Skip to comments.Eva Marie Saint: At 89, 'You Have More To Give'
Posted on 05/24/2014 5:01:49 PM PDT by nickcarraway
On The Waterfront turns 60 this year. It was the film that introduced Eva Marie Saint to the world. NPR's Scott Simon talks with the 89-year-old movie legend, who won an Oscar for her role.
SCOTT SIMON, HOST:
One of the greatest American films of all times hit screens 60 years ago. "On the Waterfront," directed by Elia Kazan, written by Budd Schulberg, starring Karl Malden and Rob Steiger and a brooding guy named Brando. Joey, a good kid, has told on his corrupt union boss and falls mysteriously - well, maybe not so mysteriously - from the roof of his apartment building. A brave priest tries to comfort Joey's beautiful young sister, Edie.
(SOUNDBITE OF FILM, "ON THE WATERFRONT")
EVA MARIE SAINT: (As Edie Doyle) Who would want to Joey? Who'd want to kill Joey?
KARL MALDEN: (As Father Barry) Edie. Edie. Edie. Time and faith. Remember, time and faith are great healers, Edie.
SAINT: (As Edie Doyle) Father, my brother is dead and you talk about time and faith. My brother was the best kid i the neighborhood and everybody said so.
MALDEN: (As Father Barry) Edie, listen, I -
SAINT: (As Edie Doyle) I want to know who killed my brother.
SIMON: Karl Malden as Father Barry and in her first screen role, Eva Marie Saint. She won the Oscar for the film, which also won the Academy Award for best picture. Eva Marie Saint is still working at the age of 89, and to honor the film on its 60th anniversary, the Academy of Motion Picture Arts and Sciences will screen "On the Waterfront" in Los Angeles on June 6. The great Eva Marie Saint joins us now from NPR West. Thank you so much for being with us.
SAINT: Thank you. 60 years ago - it doesn't seem that long.
SAINT: People think - well, I can say it now, why not. People think that I was 18, 19.
SAINT: I was 30.
SIMON: No, really?
SIMON: Oh, my word. We mentioned this was your first screen role, but you'd done a lot of live television, hadn't you?
SAINT: Oh, yes, lot of live television. But that was the first time I actually stepped on a stage where they were making a movie.
SIMON: Did you know you were making a classic?
SAINT: You know, people ask that. Of course not. You just want to do the best you can. You take each day at a time. I don't think anyone ever knows. And it's something you shouldn't be thinking of.
SIMON: I saw scenes from the movie just last night and - all right, there's a kiss between Terry and Edie that's considered one of the greatest in screen history. And you, if I might put it this way, are pleading with Terry, leave me alone. And Brando breaks down the door. He says, I don't care what you want. He grabs Edie and kisses her. And I couldn't help but think, nowadays in 2014...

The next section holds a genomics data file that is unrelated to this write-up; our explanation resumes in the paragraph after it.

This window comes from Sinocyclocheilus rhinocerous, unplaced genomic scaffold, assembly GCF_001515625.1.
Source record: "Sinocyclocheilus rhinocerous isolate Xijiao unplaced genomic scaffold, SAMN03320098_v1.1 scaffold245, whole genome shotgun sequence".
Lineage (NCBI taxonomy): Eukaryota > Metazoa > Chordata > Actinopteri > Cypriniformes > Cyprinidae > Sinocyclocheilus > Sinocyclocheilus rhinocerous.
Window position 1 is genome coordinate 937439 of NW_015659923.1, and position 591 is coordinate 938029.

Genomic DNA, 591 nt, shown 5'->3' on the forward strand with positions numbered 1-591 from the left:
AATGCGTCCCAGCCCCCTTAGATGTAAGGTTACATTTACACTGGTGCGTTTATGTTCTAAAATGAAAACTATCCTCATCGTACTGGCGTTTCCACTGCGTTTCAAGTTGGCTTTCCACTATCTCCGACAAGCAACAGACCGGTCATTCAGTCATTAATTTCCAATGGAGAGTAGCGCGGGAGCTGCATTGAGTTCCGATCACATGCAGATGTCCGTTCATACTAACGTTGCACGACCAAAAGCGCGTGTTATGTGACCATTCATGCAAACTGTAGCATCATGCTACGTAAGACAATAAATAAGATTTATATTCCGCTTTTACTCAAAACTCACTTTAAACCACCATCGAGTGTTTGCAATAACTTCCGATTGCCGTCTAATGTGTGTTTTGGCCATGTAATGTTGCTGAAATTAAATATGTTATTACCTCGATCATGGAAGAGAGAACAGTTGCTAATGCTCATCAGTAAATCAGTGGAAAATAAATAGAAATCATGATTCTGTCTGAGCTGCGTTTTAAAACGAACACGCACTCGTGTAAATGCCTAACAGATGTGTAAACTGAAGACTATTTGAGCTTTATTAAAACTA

SAINT: I'd be naked.
SIMON: Oh, that's not what I was thinking, but yes, OK.
SAINT: (Laughter) Well, you take a moment, think about that.
SIMON: (Laughter) Oh, mercy.
SAINT: And he would be naked.
SIMON: OK, I guess so.
SIMON: Take two.
SAINT: Don't you go to the movies these days?
SIMON: Yes, I do, as a matter of fact.
SAINT: OK. OK.
SIMON: But what I was thinking of - in 2014, a guy who breaks down the door and says, I don't care what you want and sweeps the woman in his arm and forces a kiss on her, she'd get a restraining order. She'd say, I'm going to call the cops.
SAINT: No, she wouldn't. She says, I didn't say I don't love you, remember that?
SAINT: So she does love him.
SIMON: Oh, all right.
SAINT: And you know, she starts hitting him and then the...
SAINT: ...That slows down and you know, they're kissing. That was a difficult scene for me because I'd never been in my slip on camera and certainly not on television. And Gadg came over, his hand came over and just whispered in my ear. He said, Jeff. That was my husband's - that is my husband's name. And it just - it was the right button to push. That was it. I relaxed, and it was very quiet direction and very poignant and very pointed. I knew exactly what he wanted.
SIMON: I mean, it occurs to me - just this year you were in "A Winter's Tale" with Colin Farrell.
SIMON: What do you learn about acting as you go along?
SAINT: The longer you live, I believe, you learn so much about life that you have more to give. It's interesting, people say how, when you watch a film, how do you feel about it? What do you remember? And do you like watching the film? Well, after it's been several years, many years, it's almost another person up on the screen.
SAINT: But I remember, in all the emotional scenes, what I used at that moment. It's as clear as a bell.
SIMON: Wow. I hope you don't mind me asking. I've been utterly charmed by the fact that you have seen fit to mention your husband in this interview.
SAINT: Have I?
SIMON: And I think that's wonderful. I do want to ask you if there're any tips for how you remain so besotted and in love with each other over 63 years?
SAINT: First of all, it's luck. How do you meet that person? He saw me on the subway...